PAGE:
CALIFORNIA PROBATION TERMINATION LAW
CALIFORNIA PENAL CODE SECTION 1203.3
§ 1203.3. Probation and mandatory supervision; revocation, modification or termination and discharge; conditions; revocation at time of escape; hearing
(a) The court shall have authority at any time during the term of probation to revoke, modify, or change its order of suspension of imposition or execution of sentence. The court may at any time when the ends of justice will be subserved thereby, and when the good conduct and reform of the person so held on probation shall warrant it, terminate the period of probation, and discharge the person so held. The court shall also have the authority at any time during the term of mandatory supervision pursuant to subparagraph (B) of paragraph (5) of subdivision (h) of Section 1170 to revoke, modify, or change the conditions of the court’s order suspending the execution of the concluding portion of the supervised person’s term.
(b) The exercise of the court’s authority in subdivision (a) to revoke, modify, or change probation or mandatory supervision, or to terminate probation, is subject to the following:
(1) Before any sentence or term or condition of probation or condition of mandatory supervision is modified, a hearing shall be held in open court before the judge. The prosecuting attorney shall be given a two-day written notice and an opportunity to be heard on the matter, except that, as to modifying or terminating a protective order in a case involving domestic violence, as defined in Section 6211 of the Family Code, the prosecuting attorney shall be given a five-day written notice and an opportunity to be heard.
(A) If the sentence or term or condition of probation or the term or any condition of mandatory supervision is modified pursuant to this section, the judge shall state the reasons for that modification on the record.
(B) As used in this section, modification of sentence shall include reducing a felony to a misdemeanor.
(2) No order shall be made without written notice first given by the court or the clerk thereof to the proper probation officer of the intention to revoke, modify, or change its order.
(3) In all probation cases, if the court has not seen fit to revoke the order of probation and impose sentence or pronounce judgment, the defendant shall at the end of the term of probation or any extension thereof, be by the court discharged subject to the provisions of these sections.
(4) The court may modify the time and manner of the term of probation for purposes of measuring the timely payment of restitution obligations or the good conduct and reform of the defendant while on probation. The court shall not modify the dollar amount of the restitution obligations due to the good conduct and reform of the defendant, absent compelling and extraordinary reasons, nor shall the court limit the ability of payees to enforce the obligations in the manner of judgments in civil actions.
(5) Nothing in this section shall be construed to prohibit the court from modifying the dollar amount of a restitution order pursuant to subdivision (f) of Section 1202.4 at any time during the term of the probation.
(6) The court may limit or terminate a protective order that is a condition of probation or mandatory supervision in a case involving domestic violence, as defined in Section 6211 of the Family Code. In determining whether to limit or terminate the protective order, the court shall consider if there has been any material change in circumstances since the crime for which the order was issued, and any issue that relates to whether there exists good cause for the change, including, but not limited to, consideration of all of the following:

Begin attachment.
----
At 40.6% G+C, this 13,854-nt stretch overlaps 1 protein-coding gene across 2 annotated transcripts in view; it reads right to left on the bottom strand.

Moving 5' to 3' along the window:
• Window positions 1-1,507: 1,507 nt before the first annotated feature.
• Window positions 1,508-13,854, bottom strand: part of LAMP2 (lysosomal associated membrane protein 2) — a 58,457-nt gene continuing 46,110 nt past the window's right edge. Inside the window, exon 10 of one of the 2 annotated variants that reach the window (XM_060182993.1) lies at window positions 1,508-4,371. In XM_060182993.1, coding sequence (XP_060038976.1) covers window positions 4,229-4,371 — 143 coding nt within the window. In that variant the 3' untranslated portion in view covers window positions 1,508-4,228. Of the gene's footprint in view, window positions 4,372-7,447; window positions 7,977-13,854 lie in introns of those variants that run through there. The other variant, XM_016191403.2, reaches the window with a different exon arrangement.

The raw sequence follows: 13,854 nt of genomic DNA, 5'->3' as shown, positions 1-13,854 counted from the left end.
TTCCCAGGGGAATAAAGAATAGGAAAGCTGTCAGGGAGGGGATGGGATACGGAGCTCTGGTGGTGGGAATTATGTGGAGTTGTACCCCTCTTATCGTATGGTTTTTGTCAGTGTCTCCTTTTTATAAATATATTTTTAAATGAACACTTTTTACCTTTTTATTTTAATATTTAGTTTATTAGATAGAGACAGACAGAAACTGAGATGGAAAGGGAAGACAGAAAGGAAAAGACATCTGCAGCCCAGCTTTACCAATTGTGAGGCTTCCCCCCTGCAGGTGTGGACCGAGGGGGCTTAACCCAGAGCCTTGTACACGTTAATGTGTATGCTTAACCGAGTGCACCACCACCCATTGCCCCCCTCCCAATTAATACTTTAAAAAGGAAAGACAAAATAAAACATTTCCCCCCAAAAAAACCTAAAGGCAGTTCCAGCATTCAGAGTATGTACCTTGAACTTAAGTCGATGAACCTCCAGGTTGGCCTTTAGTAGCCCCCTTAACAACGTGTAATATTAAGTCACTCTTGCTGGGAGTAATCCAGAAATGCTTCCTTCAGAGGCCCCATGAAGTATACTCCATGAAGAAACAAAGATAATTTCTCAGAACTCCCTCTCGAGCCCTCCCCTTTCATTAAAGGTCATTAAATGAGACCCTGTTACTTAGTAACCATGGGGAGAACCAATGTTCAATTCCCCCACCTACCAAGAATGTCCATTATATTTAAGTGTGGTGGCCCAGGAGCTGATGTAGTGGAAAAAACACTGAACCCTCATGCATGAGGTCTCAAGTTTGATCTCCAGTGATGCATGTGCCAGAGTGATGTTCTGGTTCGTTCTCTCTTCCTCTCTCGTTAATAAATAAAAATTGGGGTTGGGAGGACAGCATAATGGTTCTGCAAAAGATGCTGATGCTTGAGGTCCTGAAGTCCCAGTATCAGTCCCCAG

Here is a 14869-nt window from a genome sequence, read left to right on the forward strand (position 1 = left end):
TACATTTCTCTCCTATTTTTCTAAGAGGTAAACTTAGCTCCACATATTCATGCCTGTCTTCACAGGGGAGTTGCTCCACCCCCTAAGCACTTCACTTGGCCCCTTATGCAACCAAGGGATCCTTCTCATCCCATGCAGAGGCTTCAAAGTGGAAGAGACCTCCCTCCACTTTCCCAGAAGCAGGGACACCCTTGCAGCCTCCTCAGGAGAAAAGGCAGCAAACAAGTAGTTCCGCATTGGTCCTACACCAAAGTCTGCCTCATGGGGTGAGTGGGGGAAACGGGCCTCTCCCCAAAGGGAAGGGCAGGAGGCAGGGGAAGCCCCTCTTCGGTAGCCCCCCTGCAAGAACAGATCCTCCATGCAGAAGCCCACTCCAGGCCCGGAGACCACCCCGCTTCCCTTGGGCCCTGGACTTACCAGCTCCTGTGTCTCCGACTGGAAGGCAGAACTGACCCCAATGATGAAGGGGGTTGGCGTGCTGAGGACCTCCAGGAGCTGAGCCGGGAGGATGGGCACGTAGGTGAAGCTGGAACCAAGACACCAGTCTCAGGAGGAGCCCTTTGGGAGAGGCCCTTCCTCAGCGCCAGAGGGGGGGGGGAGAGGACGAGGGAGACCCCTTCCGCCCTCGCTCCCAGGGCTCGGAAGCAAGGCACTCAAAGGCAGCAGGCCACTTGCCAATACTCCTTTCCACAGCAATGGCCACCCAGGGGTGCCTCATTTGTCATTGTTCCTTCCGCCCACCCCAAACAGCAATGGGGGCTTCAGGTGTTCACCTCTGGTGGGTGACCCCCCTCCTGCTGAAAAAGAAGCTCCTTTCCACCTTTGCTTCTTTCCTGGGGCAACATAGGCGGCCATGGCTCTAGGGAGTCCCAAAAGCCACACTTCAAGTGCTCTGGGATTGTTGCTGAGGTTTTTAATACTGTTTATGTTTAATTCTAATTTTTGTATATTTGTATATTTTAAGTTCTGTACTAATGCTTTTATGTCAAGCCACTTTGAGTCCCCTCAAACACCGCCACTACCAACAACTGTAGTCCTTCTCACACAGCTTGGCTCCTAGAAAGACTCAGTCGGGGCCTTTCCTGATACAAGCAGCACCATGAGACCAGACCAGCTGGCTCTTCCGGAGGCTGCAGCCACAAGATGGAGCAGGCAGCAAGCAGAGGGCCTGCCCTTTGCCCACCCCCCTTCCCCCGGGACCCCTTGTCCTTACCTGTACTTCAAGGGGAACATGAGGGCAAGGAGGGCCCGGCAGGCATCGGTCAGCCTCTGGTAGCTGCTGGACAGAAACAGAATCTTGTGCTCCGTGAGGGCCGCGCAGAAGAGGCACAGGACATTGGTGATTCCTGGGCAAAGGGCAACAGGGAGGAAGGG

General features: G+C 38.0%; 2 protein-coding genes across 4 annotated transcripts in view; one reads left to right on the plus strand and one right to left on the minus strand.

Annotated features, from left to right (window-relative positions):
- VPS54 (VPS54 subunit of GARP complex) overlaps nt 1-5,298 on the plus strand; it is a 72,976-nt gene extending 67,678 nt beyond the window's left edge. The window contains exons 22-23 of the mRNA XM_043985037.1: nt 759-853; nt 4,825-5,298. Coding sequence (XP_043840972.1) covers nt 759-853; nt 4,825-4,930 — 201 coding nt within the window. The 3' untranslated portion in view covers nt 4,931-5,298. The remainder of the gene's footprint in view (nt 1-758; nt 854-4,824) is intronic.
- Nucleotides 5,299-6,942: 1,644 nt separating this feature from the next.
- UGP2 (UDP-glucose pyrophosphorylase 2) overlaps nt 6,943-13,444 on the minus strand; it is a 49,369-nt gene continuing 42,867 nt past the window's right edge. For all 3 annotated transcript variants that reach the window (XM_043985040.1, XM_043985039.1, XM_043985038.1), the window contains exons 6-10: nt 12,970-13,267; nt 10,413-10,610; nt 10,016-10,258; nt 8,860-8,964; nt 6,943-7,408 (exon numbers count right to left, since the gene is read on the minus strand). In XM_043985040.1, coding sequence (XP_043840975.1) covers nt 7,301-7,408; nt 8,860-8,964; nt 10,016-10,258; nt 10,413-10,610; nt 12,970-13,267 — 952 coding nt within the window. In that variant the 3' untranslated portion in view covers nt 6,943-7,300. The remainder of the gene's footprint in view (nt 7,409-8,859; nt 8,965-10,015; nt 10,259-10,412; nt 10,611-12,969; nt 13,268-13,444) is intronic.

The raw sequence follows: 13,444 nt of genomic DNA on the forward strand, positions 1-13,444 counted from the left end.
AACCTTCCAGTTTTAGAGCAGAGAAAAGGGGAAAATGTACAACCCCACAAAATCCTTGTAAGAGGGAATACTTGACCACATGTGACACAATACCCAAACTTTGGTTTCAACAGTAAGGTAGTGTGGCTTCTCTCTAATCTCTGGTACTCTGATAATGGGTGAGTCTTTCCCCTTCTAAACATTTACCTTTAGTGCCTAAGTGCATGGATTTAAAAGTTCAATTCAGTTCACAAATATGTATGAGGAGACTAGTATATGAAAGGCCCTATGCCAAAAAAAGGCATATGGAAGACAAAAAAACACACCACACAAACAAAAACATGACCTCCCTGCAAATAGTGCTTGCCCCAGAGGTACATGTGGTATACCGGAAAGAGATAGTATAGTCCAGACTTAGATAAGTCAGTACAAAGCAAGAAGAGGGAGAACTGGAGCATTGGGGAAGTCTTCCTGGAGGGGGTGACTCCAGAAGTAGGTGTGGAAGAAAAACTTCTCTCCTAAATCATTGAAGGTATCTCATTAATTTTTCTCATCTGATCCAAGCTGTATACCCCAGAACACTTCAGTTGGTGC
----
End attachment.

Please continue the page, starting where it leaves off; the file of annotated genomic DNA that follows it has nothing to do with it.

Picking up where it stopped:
(A) Whether the probationer or supervised person has accepted responsibility for the abusive behavior perpetrated against the victim.
(B) Whether the probationer or supervised person is currently attending and actively participating in counseling sessions.
(C) Whether the probationer or supervised person has completed parenting counseling, or attended alcoholics or narcotics counseling.
(D) Whether the probationer or supervised person has moved from the state, or is incarcerated.
(E) Whether the probationer or supervised person is still cohabiting, or intends to cohabit, with any subject of the order.
(F) Whether the defendant has performed well on probation or mandatory supervision, including consideration of any progress reports.
(G) Whether the victim desires the change, and if so, the victim’s reasons, whether the victim has consulted a victim advocate, and whether the victim has prepared a safety plan and has access to local resources.
(H) Whether the change will impact any children involved, including consideration of any child protective services information.
(I) Whether the ends of justice would be served by limiting or terminating the order.
(c) If a probationer is ordered to serve time in jail, and the probationer escapes while serving that time, the probation is revoked as a matter of law on the day of the escape.
(d) If probation is revoked pursuant to subdivision (c), upon taking the probationer into custody, the probationer shall be accorded a hearing or hearings consistent with the holding in the case of People v. Vickers (1972) 8 Cal.3d 451. The purpose of that hearing or hearings is not to revoke probation, as the revocation has occurred as a matter of law in accordance with subdivision (c), but rather to afford the defendant an opportunity to require the prosecution to establish that the alleged violation did in fact occur and to justify the revocation.
(e) This section does not apply to cases covered by Section 1203.2.
eff. June 27, 2012.
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